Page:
CLEAN-UP work in La Brea is expected to be deliberately slowed down for several hours tomorrow as children return to school following the Christmas vacation.
State oil company Petrotrin’s communications officer George Commissiong yesterday said this will be done following concerns raised by parents about heavy equipment passing through their communities.
“We are considering perhaps not having any traffic flowing through the area perhaps an hour or two early in the morning effective (tomorrow). That will take care of the children who perhaps use the roads to get to and from schools. So maybe an hour or so in the morning ... and maybe between three and four (o’clock), reduce the number of vehicles on the road,” Commissiong said.
Clean-up exercises continued in the area yesterday after oil and bunker fuel spilled in the Gulf of Paria days before Christmas and made its way ashore between La Brea and Cedros.
Yesterday, while a meeting between Petrotrin officials and residents took place at the La Brea Community Centre, trucks involved in the clean-up exercise were seen making their way along the roadway leading to Queen Beach.
Commissiong said traffic wardens are expected to be stationed in the area and he also hinted at having speed bumps installed.
“I will have to be guided there because the more humps you put is the more rocking of the trucks coming out and you might have a sort of ripple effect with more materials being displaced, so we need to look at that,” he said.
Commissiong also said the residents’ concerns about contamination of the streets will be addressed as trucks will be sprayed more often and the roadway also decontaminated three times a day of residual oil and hydrocarbons.
Work at Coffee Beach and Point Sable is also set to resume today, Commissiong said.
Clean-up work at these areas stopped earlier in the week after residents blocked the road and staged placard protests.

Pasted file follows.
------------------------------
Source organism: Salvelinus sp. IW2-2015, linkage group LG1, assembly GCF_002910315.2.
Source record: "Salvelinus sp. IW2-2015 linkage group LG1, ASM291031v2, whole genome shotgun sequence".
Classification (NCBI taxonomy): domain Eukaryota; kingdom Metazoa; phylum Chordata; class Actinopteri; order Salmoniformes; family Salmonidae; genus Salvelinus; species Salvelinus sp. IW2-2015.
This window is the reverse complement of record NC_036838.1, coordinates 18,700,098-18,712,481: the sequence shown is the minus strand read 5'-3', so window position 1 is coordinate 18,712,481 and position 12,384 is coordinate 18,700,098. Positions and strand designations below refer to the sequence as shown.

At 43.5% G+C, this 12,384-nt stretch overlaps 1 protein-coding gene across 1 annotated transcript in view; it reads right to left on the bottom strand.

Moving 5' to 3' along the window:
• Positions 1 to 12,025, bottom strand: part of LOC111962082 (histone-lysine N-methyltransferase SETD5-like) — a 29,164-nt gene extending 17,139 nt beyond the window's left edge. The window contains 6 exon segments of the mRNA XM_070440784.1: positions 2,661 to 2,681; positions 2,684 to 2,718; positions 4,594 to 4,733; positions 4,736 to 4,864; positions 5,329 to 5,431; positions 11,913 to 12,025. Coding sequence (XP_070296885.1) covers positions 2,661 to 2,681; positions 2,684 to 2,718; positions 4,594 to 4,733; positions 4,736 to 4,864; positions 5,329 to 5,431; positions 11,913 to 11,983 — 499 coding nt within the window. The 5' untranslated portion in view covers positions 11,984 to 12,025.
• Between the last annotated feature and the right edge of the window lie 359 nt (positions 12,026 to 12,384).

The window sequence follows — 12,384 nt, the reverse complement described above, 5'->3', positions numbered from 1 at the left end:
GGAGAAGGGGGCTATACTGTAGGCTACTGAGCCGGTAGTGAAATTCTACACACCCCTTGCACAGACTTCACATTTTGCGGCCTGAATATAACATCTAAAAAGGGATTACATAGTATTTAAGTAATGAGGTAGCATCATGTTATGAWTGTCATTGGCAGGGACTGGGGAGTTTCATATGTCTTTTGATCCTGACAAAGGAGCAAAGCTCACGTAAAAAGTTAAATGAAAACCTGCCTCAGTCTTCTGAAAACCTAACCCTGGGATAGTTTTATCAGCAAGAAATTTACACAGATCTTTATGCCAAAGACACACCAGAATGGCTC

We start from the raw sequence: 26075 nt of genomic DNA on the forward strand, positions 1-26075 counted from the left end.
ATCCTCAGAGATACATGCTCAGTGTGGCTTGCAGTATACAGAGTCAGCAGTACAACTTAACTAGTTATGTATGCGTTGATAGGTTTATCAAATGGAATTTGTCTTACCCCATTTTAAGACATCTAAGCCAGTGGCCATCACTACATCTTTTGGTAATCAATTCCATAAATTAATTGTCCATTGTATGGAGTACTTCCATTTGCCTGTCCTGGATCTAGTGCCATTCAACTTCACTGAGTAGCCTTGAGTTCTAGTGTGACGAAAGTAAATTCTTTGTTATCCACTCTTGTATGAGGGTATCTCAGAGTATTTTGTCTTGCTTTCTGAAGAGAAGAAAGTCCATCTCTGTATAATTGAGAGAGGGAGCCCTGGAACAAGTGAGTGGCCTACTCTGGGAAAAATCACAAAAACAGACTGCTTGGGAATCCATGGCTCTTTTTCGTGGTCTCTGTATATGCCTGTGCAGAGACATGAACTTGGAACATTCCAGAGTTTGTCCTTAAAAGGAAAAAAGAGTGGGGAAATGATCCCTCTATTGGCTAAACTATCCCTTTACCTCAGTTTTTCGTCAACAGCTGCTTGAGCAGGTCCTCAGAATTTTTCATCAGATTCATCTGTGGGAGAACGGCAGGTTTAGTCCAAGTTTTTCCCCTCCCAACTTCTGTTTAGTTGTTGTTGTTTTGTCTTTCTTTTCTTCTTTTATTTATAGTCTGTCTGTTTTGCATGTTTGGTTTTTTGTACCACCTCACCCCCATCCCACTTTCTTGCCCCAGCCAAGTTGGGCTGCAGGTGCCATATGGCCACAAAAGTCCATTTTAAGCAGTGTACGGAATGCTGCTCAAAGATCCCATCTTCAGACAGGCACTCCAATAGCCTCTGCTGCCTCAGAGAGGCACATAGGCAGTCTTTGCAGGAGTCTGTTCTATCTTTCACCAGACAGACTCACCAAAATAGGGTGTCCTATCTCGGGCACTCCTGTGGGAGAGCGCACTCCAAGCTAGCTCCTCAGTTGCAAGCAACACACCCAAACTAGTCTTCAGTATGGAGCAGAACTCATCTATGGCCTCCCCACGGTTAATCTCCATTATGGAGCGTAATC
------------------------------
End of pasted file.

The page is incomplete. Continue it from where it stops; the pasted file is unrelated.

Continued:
The Sunday Express learnt that clean-up work was stopped yesterday in Point Sable after residents blocked the roadway early in the day.
Residents had been clamouring for permanent relocation, jobs on the clean-up projects and treatment for medical ailments.
But following yesterday’s meeting, Commissiong said work in these areas is expected to resume today.
He said agreements had been reached after employment and health, safety and environmental concerns were addressed.
Resident Ralph Joseph spoke during the meeting about the health of his nine-month-old son. He said the fumes from the oil spill had caused his child to experience constipation.
Joseph also said the medical stations were left without staff and without an ambulance.
Jermel Pierre said the name and contents of the medication being given by a nurse are unknown.
“We don’t know what we taking. There is no doctor at the station. The triage system set up by Petrotrin is inadequate. What we need is relocation out of here. We do not know the long term impact it will have on us and it is three weeks now we are breathing in oil fumes,” Pierre said.
Commissiong said while the residents wanted an extension to the time medical service is provided, he needed to enquire if that was possible.
“But failing which, we could explore having an ambulance in the community perhaps 24 hours a day so when the centre is closed at least the ambulance will be available to take anybody who needs urgent attention to our facility down at Point Fortin that runs 24/7.”
Manager of personnel operations Guneshdath Maharaj and on-scene commander Lee Loy Chin Wing also attended yesterday’s meeting.